According to some newcomers, this is how many are greeted by locals: "You moved to Craig? Why?"
It is often said in terms of surprise, as if people are surprised that others would move to our town.
According to some other newcomers, they are greeted in different ways - ways that make them feel less than welcome. It comes across as "last settler syndrome;" that is, a person moved here and he or she likes it, but he or she doesn't want anyone else to come and doesn't treat others with respect.
This is what some of us on the editorial board have heard, seen and, to some extent, experienced (the former, not the latter). If this is the case, we need to change our attitude.
This town has shown it can be very greeting toward guests. One needs look no further than hunting season, when banners across town read, "Welcome Hunters," or how the town was a gracious host when Ride the Rockies came through.
With the rise of the energy industry and with Wal-Mart - and stores that may follow - coming to town, there are going to be new members to our community.
Do we want people to move here?
If so, what are we doing to ensure buy-in for those who have moved here?
In the editorial board's opinion, yes, we want newcomers in town for the simple reason that, in most cases, if you're not growing, you're dieing. Remember the joke in recent years when Craig's population was dwindling: "The last one to leave Craig, please turn off the wave pool."
Given our circumstances with recent development, Craig becoming a ghost town is not likely to happen soon. And if we are to ensure that another bust - which could follow the expected boom - does not kill our community, we need buy-in from those in the energy sectors. We need to encourage that Moffat County become their home, so if a bust does occur, they are invested and want to stay.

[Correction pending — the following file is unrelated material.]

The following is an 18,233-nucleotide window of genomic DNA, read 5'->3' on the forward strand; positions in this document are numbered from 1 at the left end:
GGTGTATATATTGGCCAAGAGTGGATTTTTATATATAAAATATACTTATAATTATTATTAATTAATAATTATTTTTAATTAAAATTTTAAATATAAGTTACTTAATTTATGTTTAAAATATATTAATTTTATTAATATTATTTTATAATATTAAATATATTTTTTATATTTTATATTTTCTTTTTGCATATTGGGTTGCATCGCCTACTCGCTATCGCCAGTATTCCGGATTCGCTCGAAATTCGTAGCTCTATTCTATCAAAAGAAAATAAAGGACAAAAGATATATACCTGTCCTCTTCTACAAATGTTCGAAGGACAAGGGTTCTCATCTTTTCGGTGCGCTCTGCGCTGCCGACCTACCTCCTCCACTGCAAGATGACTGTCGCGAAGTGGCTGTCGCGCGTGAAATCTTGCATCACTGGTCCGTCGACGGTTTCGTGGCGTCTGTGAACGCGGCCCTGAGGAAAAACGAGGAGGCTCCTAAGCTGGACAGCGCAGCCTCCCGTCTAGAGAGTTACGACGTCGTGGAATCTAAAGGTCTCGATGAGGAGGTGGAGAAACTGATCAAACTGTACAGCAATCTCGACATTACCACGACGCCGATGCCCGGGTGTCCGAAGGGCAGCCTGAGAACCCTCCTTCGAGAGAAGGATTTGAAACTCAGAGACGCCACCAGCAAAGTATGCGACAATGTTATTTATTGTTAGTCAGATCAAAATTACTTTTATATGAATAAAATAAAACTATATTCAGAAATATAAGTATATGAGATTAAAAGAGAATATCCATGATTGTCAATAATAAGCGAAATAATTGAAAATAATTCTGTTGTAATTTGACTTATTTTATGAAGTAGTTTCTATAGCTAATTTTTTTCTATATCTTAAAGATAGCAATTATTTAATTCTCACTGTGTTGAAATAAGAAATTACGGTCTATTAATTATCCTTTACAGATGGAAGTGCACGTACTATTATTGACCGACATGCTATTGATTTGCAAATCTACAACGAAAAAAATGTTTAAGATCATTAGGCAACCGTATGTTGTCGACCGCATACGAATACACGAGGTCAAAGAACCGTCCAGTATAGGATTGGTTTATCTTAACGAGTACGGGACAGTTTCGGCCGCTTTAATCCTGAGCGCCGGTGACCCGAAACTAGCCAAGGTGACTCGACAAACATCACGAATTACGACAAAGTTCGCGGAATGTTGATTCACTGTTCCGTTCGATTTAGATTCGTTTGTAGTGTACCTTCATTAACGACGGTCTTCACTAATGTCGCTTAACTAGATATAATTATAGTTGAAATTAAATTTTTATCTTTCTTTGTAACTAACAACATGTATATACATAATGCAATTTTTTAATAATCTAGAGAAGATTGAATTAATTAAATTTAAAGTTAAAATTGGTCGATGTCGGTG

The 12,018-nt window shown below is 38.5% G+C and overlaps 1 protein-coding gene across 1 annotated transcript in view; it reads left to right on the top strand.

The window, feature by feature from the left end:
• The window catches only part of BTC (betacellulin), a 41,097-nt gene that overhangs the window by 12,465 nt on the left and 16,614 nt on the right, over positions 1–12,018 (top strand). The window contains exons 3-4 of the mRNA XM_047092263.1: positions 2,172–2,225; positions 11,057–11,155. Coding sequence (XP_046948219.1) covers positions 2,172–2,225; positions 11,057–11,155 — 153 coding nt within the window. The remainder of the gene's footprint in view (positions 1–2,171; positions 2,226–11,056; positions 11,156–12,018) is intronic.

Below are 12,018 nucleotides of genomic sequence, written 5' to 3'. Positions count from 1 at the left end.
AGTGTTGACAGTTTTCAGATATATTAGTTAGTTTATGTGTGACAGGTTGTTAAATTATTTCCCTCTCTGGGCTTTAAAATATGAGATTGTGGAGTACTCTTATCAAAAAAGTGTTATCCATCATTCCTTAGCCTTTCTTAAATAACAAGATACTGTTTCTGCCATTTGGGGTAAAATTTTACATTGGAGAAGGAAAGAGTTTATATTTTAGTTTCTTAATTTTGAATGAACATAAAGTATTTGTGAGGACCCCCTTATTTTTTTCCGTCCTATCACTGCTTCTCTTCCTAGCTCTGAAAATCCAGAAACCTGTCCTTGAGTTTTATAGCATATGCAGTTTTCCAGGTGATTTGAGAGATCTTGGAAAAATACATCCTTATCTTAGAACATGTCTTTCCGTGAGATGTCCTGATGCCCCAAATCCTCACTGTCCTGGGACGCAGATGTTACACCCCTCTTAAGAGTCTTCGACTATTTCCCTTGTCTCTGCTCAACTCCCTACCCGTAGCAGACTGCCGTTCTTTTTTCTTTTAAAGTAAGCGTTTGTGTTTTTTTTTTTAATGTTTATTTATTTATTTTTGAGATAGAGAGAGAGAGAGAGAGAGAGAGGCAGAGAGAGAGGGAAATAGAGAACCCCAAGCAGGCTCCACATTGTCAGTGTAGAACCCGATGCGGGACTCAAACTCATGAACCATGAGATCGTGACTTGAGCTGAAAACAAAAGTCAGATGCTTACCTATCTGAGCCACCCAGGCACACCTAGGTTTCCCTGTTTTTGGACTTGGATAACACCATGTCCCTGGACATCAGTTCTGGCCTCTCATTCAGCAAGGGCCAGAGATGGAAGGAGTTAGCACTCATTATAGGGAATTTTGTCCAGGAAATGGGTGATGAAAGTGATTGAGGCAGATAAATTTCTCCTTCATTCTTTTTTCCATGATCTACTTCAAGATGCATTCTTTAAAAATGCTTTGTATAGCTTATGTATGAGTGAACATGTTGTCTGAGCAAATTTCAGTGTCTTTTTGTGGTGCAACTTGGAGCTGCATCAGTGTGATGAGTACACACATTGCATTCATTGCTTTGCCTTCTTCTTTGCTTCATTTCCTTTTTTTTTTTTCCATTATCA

Or if a bust doesn't occur, and they retire, they stay.
But what is our current buy-in? To be frank, on some levels, it's not good.
For the past several years, we've had the lowest-funded school district per pupil in the state (a number that will go up if we have more students enrolled), and we have a hospital that looks more outdated than the middle school.
There also is the perception of a drug problem, which the editorial board believes is due more to the town's willingness to address the problem head on - and therefore, help the problem go away sooner rather than later - and not hide from it like other cities.
All of these issues, and/or perceptions, can be changed with time. But what about now? What can we do to get buy-in from the newcomers until then?
We can highlight that our school district and hospital have been forward thinking in recent years, and how this community has worked toward beautification, as well as how Colorado Northwest Community College is expanding its curriculum.
Of course, we can point to the great beauties of Moffat County and its wildlife.
But more so than anything else, we can highlight our greatest asset - our people; those who are willing to spend hours helping a neighbor with a project or lookout for our children's best interests.
Encourage people to get involved with area groups, and help them realize the benefit of having a voice in Craig.
The editorial board encourages those of us who have asked the question, "You moved to Craig? Why?" to take pride in our town.
Let's forsake the last settler syndrome, and encourage new blood to get involved in our community to help revitalize it.
Let's change our tune and our tone, so when someone has questions about our town, we can tell them how great it is.
And we can leave them with this question: "Why wouldn't you want to live in Craig?"